Today we find ourselves on the anniversary of a couple very Phishy shows. In addition to the Cumberland County ’95 show (up for download yesterday), this date brought us two monsters in 1997 and in 1999. These two shows, Rochester and Philly, were both instant fan favorites of their respective tours, and both are vibrant illustrations of where the band stood at that time. Happy 12.11! (Both shows are available for download below their setlist.)
First, let’s circle back to a cold and dreary winter day in 1997. Phish was on the brink of finishing their undeniably exciting and now legendary Fall tour. On the heels of an epic weekend in the Midwest and a stop at State College, Phish pulled into the classic War Memorial Auditorium, a room that hosted the Dead on many occasions. The show proved to fall right in to the pattern of colossal Fall ’97 outings, with one of the best second sets of the month
The show opened bursting at the seems with energy with the three song combo of “Punch, Disease > Maze.” Punch, one of the great openers in the band’s catalog, was a mere table-setter on this night for a phenomenal “Down With Disease”– an excursion that firmly tore apart the thematic jam for ten minutes before getting into slowed down rhythms that quickly brought the music to a much deeper place. It seemed quite apparent from moment one, that the band was tapped in on this evening. As the jam developed, Trey began soloing with a menacing musical scowl, while the entire band dropped into a sublime and patient groove around his lines. This is stuff that you have to hear, and most everyone already has. This Disease is a huge tour highlight mere minutes into the show. The switch was flicked on, and would stay that way for the duration of the evening.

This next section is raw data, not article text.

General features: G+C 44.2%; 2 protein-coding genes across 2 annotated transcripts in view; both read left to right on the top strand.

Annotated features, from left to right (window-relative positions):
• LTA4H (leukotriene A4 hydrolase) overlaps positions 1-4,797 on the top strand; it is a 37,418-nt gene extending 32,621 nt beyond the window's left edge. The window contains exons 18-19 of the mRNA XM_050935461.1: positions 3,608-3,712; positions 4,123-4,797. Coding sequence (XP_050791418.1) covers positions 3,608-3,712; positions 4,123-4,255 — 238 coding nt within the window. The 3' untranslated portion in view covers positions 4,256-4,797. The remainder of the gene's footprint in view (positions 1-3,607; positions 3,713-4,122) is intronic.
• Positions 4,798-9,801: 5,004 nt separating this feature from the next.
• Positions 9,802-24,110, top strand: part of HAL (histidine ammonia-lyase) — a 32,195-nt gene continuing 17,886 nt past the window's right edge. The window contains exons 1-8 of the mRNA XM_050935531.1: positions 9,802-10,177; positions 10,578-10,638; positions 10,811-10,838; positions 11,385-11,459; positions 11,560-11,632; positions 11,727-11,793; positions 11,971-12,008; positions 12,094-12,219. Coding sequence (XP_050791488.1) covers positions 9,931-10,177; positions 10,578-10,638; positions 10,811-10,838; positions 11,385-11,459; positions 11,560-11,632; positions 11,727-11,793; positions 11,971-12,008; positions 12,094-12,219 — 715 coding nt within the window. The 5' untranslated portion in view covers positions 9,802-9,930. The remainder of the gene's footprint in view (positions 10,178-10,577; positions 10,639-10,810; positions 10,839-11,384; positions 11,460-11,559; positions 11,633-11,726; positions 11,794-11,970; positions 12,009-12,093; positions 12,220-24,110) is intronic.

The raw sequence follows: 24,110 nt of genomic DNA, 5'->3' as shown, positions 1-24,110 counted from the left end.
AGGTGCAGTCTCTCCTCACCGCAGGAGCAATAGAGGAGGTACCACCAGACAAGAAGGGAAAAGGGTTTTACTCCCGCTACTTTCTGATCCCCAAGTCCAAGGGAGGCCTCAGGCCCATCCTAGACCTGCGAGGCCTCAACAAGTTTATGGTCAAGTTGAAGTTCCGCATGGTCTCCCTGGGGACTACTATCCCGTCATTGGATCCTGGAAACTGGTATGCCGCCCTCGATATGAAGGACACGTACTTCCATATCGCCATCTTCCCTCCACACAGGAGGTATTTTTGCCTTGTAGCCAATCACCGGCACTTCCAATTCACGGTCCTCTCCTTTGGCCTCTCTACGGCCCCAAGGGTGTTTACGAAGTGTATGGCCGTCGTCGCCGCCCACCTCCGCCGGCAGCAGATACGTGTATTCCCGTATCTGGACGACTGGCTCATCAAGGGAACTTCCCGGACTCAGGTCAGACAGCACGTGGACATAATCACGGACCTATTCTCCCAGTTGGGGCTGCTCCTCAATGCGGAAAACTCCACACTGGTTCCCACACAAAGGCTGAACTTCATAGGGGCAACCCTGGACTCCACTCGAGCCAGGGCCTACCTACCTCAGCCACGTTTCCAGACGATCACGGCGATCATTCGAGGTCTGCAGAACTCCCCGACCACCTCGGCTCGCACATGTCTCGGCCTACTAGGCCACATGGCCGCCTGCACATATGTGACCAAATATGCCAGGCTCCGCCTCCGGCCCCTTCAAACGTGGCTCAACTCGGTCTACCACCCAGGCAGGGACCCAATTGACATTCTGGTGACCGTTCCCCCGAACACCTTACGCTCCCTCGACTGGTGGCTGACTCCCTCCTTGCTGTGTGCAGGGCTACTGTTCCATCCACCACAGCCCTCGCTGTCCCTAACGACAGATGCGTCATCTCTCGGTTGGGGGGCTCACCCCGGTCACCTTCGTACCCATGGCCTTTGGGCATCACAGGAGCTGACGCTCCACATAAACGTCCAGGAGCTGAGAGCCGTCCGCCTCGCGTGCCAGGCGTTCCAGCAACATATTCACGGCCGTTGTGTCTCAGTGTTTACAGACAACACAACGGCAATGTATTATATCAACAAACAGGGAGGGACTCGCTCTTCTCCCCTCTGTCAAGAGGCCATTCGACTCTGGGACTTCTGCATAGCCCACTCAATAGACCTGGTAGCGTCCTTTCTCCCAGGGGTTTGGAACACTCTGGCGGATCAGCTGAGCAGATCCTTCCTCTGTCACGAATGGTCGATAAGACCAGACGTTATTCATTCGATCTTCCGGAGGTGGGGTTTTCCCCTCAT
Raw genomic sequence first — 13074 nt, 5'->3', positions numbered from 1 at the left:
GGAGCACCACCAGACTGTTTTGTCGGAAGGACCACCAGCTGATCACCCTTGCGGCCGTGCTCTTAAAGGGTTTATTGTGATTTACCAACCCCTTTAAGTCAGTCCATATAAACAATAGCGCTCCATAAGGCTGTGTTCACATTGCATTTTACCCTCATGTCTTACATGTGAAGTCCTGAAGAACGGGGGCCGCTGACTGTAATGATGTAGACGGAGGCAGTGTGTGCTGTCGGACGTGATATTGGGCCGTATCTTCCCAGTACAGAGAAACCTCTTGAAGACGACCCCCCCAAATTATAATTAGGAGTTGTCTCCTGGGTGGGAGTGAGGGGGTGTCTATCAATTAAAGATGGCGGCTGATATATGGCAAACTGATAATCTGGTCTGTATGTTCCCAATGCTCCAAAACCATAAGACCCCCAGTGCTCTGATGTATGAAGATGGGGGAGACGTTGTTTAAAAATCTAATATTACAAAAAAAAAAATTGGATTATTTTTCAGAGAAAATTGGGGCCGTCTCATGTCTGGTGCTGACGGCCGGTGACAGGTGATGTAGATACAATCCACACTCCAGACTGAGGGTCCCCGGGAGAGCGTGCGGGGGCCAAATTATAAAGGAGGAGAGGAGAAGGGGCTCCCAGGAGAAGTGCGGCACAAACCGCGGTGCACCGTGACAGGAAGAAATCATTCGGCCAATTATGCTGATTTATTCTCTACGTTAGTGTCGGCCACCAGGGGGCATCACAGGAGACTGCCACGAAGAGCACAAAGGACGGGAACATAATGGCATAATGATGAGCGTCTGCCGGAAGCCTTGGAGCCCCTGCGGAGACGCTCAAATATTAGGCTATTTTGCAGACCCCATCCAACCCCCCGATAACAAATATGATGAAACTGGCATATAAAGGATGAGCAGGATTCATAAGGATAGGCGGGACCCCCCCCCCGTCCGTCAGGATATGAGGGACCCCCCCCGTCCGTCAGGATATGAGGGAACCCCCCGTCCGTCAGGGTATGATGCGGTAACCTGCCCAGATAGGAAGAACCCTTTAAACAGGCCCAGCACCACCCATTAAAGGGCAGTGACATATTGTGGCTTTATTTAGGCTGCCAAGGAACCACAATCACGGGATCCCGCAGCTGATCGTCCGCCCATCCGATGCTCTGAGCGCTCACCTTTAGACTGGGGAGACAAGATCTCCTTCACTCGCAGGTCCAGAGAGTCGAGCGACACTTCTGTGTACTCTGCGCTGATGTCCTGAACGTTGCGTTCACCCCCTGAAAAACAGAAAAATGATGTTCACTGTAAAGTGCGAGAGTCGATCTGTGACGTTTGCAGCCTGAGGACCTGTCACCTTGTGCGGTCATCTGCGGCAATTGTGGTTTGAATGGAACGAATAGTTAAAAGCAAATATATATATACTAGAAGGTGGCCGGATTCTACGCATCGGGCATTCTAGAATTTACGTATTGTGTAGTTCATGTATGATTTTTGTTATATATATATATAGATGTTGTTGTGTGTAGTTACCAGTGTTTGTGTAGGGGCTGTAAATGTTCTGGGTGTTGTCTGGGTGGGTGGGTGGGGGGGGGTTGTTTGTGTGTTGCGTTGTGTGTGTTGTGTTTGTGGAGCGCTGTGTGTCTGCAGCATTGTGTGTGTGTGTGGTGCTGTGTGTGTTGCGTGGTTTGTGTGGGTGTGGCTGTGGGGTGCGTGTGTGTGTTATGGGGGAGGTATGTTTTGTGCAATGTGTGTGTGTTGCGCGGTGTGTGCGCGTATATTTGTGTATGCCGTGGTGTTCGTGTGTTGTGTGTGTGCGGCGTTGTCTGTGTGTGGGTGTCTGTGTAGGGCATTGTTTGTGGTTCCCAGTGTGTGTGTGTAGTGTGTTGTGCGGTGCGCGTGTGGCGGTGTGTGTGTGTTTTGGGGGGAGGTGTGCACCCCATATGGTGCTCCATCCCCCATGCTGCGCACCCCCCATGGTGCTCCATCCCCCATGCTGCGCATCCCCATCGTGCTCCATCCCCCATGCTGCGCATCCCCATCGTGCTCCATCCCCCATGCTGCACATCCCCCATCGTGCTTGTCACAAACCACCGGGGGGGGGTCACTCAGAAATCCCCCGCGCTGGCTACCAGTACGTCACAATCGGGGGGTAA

The jam’s delicate dance patterns brought the music to a slow and winding close, without a return to Disease, as the band seamlessly dripped into the intro to “Maze.” Bringing maniacal psychedelic madness into the mix, Phish took the energy already in the room, and channeled it directly into their improv, creating a forty minute set-opening segment of music that jumped off the stage and directly down your throat. Allowing little time for warm up, the band reserved their mellower moments for the end of the set, decelerating with “Dirt, “Limb by Limb” and “Loving Cup,” before closing with a randomly placed “Rocky Top.”
The improvisation continued in mind-bending fashion in the non-stop second set. The band quickly upped the ante with a twenty-minute “Drowned” opener that was among the heaviest psychedelia dropped during the tour. Beginning in completely shredding fashion, the band slammed their foot back on the gas pedal quickly after taking the stage for set two. About halfway through this jam, the band gradually started to move away from the song’s progression into some straight Phish improv. Moving from uptempo ferocity into distinctly slower and murkier textures, the jam all of a sudden became a lot more interesting. For the duration of the song, the band would explore musical places of the dark and other. With the patience and precision of a surgeon, they slowly created the perfect juxtaposition to the initial half of the jam. With some crack Trey licks played over a thick groove, this jam soon morphed into a much more ambient affair, with loops and effects galore, as Trey continued to slowly sprawl his thoughts.
Famously, this standout portion of improv beautifully weaved its way into Ween’s “Roses Are Free,” a performance made famous by Bittersweet Motel. While few were familiar with the song on this evening, all would come to know it as sacred Phish territory in Nassau, merely four months from this debut. The ending riff of the song proved a perfect launching point for the rare “Big Black Furry Creatures From Mars.” The lights went dark with white strobes, and the band dove into the quirky Phish-metal composition. Trey took it upon himself to run laps around the stage amidst the maddening music, lending a deranged and Phishy tone to the already standout show. A version that lasted eight minutes, full of dissonant build and distorted climax, this was not your average BBFCFM! As if the band had gone temporarily insane, the asylum’s jam morphed into a excessively slow and heavy groove, not unlike the ending of Axilla for a period of minutes. Creating a dark and eerie musical palate, Phish reveled in forcing the crowd to the brink. After a two-minute ending of beat-less distortion, the band dropped a meticulously placed Ghost.